Have to disagree with the no tablets philosophy. One thing that needs to be understood is that HTC actually have a big female following because of their premium design & build quality. My partner is extremely loyal to HTC, yet she hasn’t bought the One yet. Why? Too large. She wants a 4-4.3″ device, and also a 7″ Wi-Fi tablet to be used around the house for Google Books, Facebook, recipe apps, etc. The other thing they need is a good range of well-designed accessories that are readily available at places like JB Hi-Fi and the like. This means spending some money on in-store merchandising & branding. They do this properly, they will make as much money off the accessories as the phones.

  • span

    Take a big chunk of cash and start marketing properly. This is the biggest differentiator between HTC and the likes of Apple and Samsung. Those companies know how to market. Samsung is in the position it is in today mostly due to clever and very wide spread marketing.

    The general population used to think if you wanted a smartphone, you bought an Apple, with no real alternative. Now they think if you want a smartphone the choice is either Apple or Samsung. Samsung have successfully convinced the market that they are THE alternative to Apple iPhones. HTC need to crank up the marketing engine.

    I think HTC phones appeal more to the general user who doesn’t care about removable batteries and SD cards. They look and feel more expensive than Samsung phones and are a lot closer to the perceived premium look and feel of the iPhone.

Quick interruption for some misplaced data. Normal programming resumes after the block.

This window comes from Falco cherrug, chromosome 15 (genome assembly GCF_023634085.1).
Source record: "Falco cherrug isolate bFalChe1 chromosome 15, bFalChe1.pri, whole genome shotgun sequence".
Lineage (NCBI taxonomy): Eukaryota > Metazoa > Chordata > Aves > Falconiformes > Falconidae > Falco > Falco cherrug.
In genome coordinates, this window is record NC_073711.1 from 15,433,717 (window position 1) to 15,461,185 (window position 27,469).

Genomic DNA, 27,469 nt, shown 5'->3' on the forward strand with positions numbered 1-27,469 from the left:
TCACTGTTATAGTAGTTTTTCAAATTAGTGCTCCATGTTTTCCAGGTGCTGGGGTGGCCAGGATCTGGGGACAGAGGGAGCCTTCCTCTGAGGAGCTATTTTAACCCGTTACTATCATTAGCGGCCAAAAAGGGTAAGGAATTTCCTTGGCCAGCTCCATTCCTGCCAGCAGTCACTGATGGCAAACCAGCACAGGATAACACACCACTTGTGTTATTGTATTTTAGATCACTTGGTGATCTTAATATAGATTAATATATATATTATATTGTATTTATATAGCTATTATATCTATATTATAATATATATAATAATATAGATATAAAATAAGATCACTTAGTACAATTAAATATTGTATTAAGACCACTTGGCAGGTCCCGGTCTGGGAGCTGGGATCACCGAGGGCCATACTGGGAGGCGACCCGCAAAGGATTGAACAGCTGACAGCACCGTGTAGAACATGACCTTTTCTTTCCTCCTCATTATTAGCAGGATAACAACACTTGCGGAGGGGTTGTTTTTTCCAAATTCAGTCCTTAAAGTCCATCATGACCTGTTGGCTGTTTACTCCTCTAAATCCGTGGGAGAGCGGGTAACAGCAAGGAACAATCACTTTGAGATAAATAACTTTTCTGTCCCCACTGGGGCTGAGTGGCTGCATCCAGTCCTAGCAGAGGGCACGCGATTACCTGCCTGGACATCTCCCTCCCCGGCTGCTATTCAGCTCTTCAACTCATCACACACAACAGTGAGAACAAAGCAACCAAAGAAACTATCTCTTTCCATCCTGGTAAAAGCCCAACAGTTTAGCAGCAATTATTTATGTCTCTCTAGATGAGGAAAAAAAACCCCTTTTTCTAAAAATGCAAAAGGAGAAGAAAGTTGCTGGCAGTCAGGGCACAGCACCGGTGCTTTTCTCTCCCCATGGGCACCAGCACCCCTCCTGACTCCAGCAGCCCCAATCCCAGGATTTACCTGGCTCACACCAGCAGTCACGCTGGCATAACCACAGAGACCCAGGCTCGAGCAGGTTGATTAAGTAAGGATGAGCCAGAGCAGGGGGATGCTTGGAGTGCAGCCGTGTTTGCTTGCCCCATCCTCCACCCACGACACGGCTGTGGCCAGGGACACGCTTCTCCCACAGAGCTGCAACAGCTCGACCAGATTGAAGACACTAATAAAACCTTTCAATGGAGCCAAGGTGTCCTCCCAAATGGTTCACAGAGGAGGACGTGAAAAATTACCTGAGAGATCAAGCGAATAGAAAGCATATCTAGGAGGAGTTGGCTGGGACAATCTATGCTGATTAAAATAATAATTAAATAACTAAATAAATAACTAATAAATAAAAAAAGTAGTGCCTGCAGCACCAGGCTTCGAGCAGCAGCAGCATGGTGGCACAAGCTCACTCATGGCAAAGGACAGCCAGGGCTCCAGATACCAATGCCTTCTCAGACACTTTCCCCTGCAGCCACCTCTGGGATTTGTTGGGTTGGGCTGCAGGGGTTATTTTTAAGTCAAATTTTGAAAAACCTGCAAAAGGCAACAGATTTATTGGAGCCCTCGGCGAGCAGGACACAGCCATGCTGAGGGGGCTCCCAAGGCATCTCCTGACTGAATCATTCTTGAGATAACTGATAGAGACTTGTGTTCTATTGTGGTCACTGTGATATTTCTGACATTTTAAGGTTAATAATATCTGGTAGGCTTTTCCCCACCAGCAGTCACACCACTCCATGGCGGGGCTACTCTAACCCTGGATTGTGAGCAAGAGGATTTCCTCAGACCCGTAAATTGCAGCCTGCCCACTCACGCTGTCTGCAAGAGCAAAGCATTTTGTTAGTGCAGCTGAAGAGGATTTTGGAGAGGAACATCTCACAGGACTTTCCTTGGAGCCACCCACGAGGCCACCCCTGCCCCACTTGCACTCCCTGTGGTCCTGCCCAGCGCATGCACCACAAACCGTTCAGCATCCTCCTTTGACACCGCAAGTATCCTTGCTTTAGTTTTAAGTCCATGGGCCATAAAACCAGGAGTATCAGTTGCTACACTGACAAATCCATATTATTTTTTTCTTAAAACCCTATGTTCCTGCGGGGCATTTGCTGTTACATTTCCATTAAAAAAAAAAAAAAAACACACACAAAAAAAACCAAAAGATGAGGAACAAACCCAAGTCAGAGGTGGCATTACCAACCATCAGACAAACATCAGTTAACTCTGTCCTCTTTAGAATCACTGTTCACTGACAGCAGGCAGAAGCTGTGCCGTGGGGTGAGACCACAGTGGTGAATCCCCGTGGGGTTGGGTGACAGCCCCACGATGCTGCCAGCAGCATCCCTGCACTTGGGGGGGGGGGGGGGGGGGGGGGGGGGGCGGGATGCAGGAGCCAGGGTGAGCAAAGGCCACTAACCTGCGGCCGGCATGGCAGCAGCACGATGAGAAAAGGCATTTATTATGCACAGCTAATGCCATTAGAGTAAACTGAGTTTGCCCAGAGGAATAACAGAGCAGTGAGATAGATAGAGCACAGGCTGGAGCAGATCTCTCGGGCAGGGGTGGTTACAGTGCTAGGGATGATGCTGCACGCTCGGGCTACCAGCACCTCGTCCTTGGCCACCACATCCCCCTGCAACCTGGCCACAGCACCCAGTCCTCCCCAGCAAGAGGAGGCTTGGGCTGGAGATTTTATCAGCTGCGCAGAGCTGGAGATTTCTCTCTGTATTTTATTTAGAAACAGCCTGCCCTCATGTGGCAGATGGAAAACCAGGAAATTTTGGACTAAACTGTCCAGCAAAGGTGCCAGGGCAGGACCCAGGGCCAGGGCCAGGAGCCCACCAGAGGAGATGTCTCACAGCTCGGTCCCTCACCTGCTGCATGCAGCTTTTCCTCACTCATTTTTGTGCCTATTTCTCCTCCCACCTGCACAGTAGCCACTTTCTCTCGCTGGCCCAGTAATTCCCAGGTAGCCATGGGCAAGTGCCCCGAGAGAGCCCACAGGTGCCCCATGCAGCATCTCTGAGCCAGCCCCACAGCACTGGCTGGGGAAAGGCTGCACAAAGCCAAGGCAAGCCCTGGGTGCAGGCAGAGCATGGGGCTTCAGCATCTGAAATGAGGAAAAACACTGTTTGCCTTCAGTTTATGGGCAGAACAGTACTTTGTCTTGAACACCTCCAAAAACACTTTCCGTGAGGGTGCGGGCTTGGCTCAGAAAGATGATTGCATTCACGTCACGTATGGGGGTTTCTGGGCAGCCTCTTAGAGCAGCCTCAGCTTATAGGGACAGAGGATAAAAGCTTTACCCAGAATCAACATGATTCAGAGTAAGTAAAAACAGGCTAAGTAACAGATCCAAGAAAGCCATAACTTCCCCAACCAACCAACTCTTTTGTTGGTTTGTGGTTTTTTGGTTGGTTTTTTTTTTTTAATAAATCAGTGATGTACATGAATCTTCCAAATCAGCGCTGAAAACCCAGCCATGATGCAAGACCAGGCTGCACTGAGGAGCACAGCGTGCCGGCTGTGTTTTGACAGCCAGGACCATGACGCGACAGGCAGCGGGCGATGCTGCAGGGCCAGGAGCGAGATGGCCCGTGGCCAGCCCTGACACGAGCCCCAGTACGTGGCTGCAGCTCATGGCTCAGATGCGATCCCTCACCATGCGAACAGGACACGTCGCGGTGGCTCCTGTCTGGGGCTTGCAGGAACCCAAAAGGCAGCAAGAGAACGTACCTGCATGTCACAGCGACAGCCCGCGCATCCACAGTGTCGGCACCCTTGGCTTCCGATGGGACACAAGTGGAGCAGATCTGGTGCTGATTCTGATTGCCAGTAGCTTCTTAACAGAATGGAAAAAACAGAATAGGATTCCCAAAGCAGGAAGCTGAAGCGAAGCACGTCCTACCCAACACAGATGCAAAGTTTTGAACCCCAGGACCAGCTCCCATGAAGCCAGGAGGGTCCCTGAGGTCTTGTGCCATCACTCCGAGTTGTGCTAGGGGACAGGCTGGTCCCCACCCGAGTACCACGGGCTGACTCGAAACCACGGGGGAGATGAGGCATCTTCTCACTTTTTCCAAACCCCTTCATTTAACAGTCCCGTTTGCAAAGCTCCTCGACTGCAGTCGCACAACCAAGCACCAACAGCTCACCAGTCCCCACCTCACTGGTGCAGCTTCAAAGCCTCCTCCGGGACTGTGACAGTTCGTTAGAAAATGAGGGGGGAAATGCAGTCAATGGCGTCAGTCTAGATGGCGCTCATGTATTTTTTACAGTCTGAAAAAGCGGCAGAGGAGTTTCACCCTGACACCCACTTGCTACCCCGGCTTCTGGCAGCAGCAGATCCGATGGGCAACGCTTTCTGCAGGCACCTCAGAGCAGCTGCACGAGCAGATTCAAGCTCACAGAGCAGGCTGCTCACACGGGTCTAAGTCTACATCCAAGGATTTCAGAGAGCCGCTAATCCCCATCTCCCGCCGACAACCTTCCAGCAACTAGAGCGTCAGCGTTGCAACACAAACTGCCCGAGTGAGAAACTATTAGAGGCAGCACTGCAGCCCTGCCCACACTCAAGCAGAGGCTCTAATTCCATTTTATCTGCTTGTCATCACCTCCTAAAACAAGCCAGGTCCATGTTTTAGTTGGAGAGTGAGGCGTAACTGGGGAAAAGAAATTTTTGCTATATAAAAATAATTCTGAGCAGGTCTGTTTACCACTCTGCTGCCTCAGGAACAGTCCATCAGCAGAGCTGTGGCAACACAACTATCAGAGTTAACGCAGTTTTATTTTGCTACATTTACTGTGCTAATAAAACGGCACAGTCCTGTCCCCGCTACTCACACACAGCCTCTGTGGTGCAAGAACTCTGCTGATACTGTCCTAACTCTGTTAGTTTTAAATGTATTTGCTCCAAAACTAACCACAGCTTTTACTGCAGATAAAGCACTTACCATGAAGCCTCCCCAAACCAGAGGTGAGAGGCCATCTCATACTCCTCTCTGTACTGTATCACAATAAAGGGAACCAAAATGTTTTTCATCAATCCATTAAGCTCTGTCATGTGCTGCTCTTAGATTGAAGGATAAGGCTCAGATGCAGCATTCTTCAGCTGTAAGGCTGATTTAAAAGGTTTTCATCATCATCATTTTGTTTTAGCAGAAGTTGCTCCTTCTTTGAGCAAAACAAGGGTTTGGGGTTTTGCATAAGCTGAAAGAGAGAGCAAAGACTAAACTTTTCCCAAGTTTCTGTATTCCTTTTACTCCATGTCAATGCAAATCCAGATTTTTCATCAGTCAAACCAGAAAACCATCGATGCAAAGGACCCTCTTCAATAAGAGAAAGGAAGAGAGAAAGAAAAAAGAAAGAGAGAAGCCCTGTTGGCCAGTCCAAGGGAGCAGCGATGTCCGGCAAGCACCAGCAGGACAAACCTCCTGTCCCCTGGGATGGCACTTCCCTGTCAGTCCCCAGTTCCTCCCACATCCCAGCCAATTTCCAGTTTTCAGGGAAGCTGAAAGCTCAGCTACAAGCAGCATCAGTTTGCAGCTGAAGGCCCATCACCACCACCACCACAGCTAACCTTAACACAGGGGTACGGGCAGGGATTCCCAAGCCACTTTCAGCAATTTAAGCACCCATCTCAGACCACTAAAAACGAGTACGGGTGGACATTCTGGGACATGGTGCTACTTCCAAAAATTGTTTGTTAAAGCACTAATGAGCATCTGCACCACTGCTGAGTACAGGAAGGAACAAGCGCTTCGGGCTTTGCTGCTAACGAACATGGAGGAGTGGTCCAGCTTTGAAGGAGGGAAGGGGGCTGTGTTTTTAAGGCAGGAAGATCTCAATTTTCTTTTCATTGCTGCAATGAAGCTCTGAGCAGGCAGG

• Duncan_J

    Imagine a 5″HTC One. 5 with 32gb and an sd card running aosp.

  • Duncan_J

    I agree from android enthusiasts point of view. Quality over quantity. Have at least 1 device that is true top of the line with few comprises. Give the user choice of either stock or layered rom.

    Unfortunately we are the absolute minority. To make my point how many subscribers/ follower do we(you) have at ausdroid compare that to the number of people who “follow” say master chef or similar. (I’m not making any comments on the quality or otherwise of this production). I bet you they have you beaten 100:1.

    We UNFORTUNATELY do not represent the majority of the purchasing public, they do. They want iPhones and S devices because 1they are popular and 2they are advertised 10 ways to Sunday. They actually want (or think they do) the extra “features” of samsung or the curated ux of ios.

    So that doesn’t exclude your plans for product range but they are the target not us. What I would like to see is a major oem embrace the android enthusiast by launching stock android experience devices concurrently with consumer versions.

  • http://ausdroid.net/ James Finnigan

    Your bold, capitalised ‘YOU’ at the end there, Buzz, reminds me of the old ads for the HTC Hero. They were fantastic.

  • andrew

    Please apply for CEO Buzz. I’d scrap sense all together, fire all the sense devs which would free up some cash to spend more on marketing and allow for embarrasingly fast updates focus on hardware and and let Google do the software. Maybe they could release some of their sense stuff on Google Play and charge for it.

    • StuartM

      If they ditched Sense I probably wouldn’t have a reason to buy another HTC phone simply because it was HTC… Stock Android lacks the features of the custom UIs I have come to take for granted, and is pretty damn ugly to be brutally honest.

  • Blake

    Well they haven’t created any tablets and it hasn’t done them any good. Can’t make money by not creating anything….

    Stick to a max of 3 phones and 2-3 tablets….and do them well.

    • Sean Royce

      This so much, I hate when manufacturers release 10+ different models every year. The hardware differences in one year aren’t incredibly drastic that they should feel it necessary to release so many different models. Just look at the extravagant amounts of releases Samsung make.

      • http://ausdroid.net/ James Finnigan

        +All the internets, to the both of you. This is, without a doubt, the worst thing that HTC do.

      • Sean Royce

        Yeah, I don’t understand business tactics with these companies. It’d make things so much simpler, and updates wouldn’t be all over the place.